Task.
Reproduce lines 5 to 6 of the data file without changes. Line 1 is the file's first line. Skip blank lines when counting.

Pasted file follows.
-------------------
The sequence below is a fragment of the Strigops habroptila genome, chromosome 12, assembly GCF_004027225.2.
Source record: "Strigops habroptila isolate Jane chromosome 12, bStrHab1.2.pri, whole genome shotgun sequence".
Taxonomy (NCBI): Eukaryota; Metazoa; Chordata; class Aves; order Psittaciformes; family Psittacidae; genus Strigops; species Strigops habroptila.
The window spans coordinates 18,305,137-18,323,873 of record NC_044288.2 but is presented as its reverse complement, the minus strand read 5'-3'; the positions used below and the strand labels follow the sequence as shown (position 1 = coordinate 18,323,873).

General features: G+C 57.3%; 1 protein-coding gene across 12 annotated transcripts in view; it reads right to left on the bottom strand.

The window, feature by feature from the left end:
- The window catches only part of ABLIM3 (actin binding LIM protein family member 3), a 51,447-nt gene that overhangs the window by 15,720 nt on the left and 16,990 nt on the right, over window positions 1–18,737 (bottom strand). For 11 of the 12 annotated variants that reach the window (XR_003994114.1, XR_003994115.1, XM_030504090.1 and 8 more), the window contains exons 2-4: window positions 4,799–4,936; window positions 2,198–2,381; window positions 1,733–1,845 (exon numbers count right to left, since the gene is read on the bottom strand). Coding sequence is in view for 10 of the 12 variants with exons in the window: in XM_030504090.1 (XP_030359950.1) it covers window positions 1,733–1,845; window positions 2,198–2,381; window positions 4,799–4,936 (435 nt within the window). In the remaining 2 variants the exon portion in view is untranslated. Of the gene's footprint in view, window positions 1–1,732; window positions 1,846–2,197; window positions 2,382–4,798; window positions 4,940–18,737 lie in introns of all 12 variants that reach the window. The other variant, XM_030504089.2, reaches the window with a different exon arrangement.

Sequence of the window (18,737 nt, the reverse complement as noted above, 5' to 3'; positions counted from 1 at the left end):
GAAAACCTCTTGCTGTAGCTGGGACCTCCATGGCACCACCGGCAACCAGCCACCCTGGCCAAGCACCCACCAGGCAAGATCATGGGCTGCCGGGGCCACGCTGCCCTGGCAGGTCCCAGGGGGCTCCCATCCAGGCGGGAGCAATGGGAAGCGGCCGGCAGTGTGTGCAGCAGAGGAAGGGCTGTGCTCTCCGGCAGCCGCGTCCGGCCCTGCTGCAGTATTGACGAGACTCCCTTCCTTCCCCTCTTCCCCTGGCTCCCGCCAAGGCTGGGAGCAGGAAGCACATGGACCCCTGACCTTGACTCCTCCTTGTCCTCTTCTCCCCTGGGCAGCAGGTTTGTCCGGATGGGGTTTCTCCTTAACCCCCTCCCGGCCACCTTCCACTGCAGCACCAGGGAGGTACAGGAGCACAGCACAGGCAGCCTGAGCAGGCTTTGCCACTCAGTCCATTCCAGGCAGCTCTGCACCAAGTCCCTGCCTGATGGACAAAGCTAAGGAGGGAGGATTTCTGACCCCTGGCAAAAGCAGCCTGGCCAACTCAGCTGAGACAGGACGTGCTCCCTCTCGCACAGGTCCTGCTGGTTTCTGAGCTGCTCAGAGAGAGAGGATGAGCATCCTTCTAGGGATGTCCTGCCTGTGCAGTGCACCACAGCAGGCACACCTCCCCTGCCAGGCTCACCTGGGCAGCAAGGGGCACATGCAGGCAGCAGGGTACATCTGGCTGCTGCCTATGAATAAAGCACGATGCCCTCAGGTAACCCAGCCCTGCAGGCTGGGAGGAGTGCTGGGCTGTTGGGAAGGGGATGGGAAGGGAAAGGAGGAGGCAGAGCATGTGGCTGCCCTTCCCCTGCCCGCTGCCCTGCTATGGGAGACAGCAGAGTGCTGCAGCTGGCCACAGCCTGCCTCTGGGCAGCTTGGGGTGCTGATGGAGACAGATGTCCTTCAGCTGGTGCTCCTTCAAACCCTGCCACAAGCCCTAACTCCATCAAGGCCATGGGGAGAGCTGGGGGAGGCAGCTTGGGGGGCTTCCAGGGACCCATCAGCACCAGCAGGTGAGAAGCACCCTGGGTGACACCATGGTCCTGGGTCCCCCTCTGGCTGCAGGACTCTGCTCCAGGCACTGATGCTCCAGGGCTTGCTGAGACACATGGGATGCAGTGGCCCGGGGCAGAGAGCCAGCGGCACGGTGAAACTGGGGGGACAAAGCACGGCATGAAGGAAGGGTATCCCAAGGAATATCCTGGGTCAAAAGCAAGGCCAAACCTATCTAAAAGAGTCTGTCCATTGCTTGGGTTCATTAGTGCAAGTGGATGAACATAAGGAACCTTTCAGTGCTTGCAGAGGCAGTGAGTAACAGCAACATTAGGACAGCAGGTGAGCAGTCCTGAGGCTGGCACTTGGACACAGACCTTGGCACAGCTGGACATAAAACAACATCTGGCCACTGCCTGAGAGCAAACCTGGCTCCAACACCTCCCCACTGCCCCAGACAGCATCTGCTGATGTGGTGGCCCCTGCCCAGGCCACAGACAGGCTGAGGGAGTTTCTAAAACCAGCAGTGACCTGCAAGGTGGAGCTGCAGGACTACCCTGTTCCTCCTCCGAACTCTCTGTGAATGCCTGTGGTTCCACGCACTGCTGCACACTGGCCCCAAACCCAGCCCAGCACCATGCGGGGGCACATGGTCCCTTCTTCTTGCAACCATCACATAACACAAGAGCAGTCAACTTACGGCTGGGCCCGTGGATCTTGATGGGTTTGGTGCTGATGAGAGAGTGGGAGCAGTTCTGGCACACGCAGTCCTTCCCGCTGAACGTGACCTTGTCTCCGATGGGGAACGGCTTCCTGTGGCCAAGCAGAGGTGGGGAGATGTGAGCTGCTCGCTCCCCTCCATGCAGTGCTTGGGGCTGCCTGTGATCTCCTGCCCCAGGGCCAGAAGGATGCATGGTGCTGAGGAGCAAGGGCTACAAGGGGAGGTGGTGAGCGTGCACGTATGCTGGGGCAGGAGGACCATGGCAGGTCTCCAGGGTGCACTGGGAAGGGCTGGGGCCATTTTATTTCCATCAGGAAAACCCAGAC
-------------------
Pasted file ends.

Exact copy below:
General features: G+C 57.3%; 1 protein-coding gene across 12 annotated transcripts in view; it reads right to left on the bottom strand.

The window, feature by feature from the left end: